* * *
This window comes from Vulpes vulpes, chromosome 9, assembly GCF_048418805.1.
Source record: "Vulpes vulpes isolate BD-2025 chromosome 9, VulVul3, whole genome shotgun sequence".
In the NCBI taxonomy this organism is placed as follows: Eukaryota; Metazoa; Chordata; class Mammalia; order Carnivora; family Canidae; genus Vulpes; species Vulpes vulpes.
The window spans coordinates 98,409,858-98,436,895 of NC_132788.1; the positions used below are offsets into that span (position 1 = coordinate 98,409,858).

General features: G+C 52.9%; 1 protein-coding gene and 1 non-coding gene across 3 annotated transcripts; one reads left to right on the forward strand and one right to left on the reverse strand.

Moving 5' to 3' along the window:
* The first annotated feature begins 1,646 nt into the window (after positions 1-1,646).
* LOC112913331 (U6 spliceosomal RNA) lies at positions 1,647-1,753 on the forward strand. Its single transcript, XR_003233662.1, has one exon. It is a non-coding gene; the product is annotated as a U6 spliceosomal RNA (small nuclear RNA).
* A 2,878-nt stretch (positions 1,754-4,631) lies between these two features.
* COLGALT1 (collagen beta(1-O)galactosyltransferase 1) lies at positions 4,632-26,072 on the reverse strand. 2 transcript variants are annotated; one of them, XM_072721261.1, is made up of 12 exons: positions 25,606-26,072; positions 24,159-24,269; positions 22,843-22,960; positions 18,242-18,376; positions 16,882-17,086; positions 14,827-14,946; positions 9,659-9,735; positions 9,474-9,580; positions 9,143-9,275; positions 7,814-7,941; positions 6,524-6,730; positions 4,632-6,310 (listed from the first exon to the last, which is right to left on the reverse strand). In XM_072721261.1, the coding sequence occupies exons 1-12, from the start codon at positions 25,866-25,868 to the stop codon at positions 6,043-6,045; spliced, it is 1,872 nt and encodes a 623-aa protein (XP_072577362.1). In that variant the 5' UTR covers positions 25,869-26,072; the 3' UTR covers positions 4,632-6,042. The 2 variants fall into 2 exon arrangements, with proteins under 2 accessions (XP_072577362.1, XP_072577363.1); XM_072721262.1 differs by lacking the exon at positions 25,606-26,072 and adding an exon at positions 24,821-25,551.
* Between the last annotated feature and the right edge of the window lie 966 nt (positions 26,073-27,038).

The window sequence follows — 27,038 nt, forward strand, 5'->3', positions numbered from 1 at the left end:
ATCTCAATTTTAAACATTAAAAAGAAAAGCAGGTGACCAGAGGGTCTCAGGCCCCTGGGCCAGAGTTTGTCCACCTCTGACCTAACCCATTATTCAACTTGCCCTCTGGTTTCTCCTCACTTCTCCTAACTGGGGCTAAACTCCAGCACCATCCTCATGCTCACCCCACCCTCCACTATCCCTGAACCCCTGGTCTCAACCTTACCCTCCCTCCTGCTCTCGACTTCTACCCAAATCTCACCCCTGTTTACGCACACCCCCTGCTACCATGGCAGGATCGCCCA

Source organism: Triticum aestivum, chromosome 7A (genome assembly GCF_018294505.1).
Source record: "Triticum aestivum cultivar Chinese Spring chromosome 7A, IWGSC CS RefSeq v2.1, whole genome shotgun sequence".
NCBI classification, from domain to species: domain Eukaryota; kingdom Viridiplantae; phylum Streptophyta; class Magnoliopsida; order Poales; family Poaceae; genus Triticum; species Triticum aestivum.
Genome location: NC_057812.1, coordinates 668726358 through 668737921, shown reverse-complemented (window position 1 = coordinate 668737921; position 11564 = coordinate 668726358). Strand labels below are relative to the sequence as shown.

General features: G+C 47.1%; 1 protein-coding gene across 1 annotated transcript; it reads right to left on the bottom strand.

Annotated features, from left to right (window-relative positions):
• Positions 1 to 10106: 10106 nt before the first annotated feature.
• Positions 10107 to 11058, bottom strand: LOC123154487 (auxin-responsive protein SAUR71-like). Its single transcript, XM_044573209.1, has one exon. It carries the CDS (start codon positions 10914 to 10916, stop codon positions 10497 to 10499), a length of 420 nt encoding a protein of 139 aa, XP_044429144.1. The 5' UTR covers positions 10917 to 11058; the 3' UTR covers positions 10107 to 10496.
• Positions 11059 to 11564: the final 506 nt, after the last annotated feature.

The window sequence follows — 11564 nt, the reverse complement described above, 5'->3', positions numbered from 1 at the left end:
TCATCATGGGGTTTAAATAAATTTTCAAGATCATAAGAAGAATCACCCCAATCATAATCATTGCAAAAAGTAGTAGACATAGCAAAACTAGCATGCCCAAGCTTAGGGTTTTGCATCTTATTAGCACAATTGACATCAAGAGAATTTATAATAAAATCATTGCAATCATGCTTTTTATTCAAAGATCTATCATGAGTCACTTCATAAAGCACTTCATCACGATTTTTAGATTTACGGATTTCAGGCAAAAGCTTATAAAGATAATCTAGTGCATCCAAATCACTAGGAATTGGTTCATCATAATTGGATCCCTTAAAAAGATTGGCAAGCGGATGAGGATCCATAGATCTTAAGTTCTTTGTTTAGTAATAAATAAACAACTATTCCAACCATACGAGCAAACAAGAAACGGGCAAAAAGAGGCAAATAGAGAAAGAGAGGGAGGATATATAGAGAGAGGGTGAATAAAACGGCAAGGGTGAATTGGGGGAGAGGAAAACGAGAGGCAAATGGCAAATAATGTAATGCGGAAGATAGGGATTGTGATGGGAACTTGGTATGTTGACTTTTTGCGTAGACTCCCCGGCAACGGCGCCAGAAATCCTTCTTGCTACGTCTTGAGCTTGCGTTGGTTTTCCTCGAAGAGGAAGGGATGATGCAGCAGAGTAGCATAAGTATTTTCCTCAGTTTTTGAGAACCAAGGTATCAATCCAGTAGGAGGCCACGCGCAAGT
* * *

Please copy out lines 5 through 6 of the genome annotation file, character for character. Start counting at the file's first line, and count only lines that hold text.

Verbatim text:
General features: G+C 52.9%; 1 protein-coding gene and 1 non-coding gene across 3 annotated transcripts; one reads left to right on the forward strand and one right to left on the reverse strand.

Moving 5' to 3' along the window: